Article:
Geothermal district heating and cooling systems use geothermal energy to provide climate control to buildings, including residences and businesses, through an underground distribution network. (Credit: Sean Davis / Creative Commons)
Heating and cooling represent significant energy needs for American homes and businesses—for instance, more than half of U.S. home energy use is for heating—and contribute to greenhouse gas emissions through the direct use of fossil fuels and electricity use.
To help reduce energy burden—the percentage of gross household income spent on energy costs—and fossil fuel dependence for American communities, the U.S. Dept. of Energy intends to issue the Community Geothermal Heating and Cooling Design and Deployment Funding Opportunity Announcement (FOA).
Geothermal district heating and cooling systems use geothermal energy to provide climate control to buildings, including residences and businesses, through an underground distribution network. Such systems are relatively common outside the United States, but have a comparably small presence domestically. The intended FOA will support community coalitions with community, workforce, design/analysis, and deployment expertise to implement such systems.
“By enabling communities to design and deploy community-scale geothermal heating and cooling systems, we can expand equitable energy access and foster greater local participation in the energy transition,” said Principal Deputy Assistant Secretary for Energy Efficiency and Renewable Energy Kelly Speakes-Backman. “Wider adoption of these systems can go a long way in decarbonizing the building and electricity sectors and support the Biden Administration’s goal of reaching net-zero emissions by 2050.”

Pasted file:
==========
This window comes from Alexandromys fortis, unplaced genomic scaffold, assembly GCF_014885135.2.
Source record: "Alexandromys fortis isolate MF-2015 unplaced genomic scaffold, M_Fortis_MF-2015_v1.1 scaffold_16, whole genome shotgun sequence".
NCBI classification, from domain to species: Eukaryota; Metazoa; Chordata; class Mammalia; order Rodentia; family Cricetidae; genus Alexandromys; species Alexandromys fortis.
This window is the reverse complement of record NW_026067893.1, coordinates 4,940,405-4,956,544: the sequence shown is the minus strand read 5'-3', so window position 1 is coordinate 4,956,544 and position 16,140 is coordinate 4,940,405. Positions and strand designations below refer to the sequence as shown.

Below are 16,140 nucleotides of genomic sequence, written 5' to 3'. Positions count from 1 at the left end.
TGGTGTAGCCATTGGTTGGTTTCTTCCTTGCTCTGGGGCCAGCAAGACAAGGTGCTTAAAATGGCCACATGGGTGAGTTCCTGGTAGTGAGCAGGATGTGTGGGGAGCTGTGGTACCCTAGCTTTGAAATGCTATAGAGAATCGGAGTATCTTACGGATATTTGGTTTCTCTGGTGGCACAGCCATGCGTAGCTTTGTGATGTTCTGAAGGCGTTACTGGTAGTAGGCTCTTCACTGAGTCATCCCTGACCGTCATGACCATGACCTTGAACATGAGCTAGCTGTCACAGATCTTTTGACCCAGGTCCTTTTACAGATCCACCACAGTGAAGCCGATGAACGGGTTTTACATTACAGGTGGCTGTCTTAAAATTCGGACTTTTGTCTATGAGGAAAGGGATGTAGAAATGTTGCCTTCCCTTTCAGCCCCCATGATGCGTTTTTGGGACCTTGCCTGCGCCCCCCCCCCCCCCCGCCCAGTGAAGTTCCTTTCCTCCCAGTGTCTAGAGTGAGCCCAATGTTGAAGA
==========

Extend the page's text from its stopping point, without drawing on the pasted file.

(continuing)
The FOA will help communities implement technology that can reduce energy burden and fossil fuel dependence, increase grid resilience and stability, and improve environmental quality. The initiative also encourages innovative approaches to community-scale heating and cooling.
The FOA is expected to support specific community-scale objectives regarding district heating and cooling systems in urban, suburban, rural, remote, or islanded communities:
1. Increase deployment: Deploy new or retrofitted geothermal, or geothermal-hybrid, district heating and cooling systems in districts, neighborhoods, and communities
2. Advance environmental justice: Identify solutions for environmental justice conditions, such as cumulative environmental pollution and other hazards; for underserved and disadvantaged communities; and for community members who have historically experienced vulnerability due to climate change impacts.
3. Grow the workforce: Assist communities to develop career and technical education and workforce transition initiatives to design, install, inspect, operate and maintain new energy systems such as geothermal heating and cooling.
4. Share best practices: Develop case studies about projects, including technical and economic data, to illustrate how projects can be replicated by communities throughout the United States.
5. Provide data: Publish data and information about geothermal district heating and cooling system deployment to demonstrate the success of such systems in a range of environments and geographies.
GTO is providing a Teaming Partner List where interested parties may include information about their expertise that can be used by potential applicants or entities interested in partnering with other applicants for the intended FOA.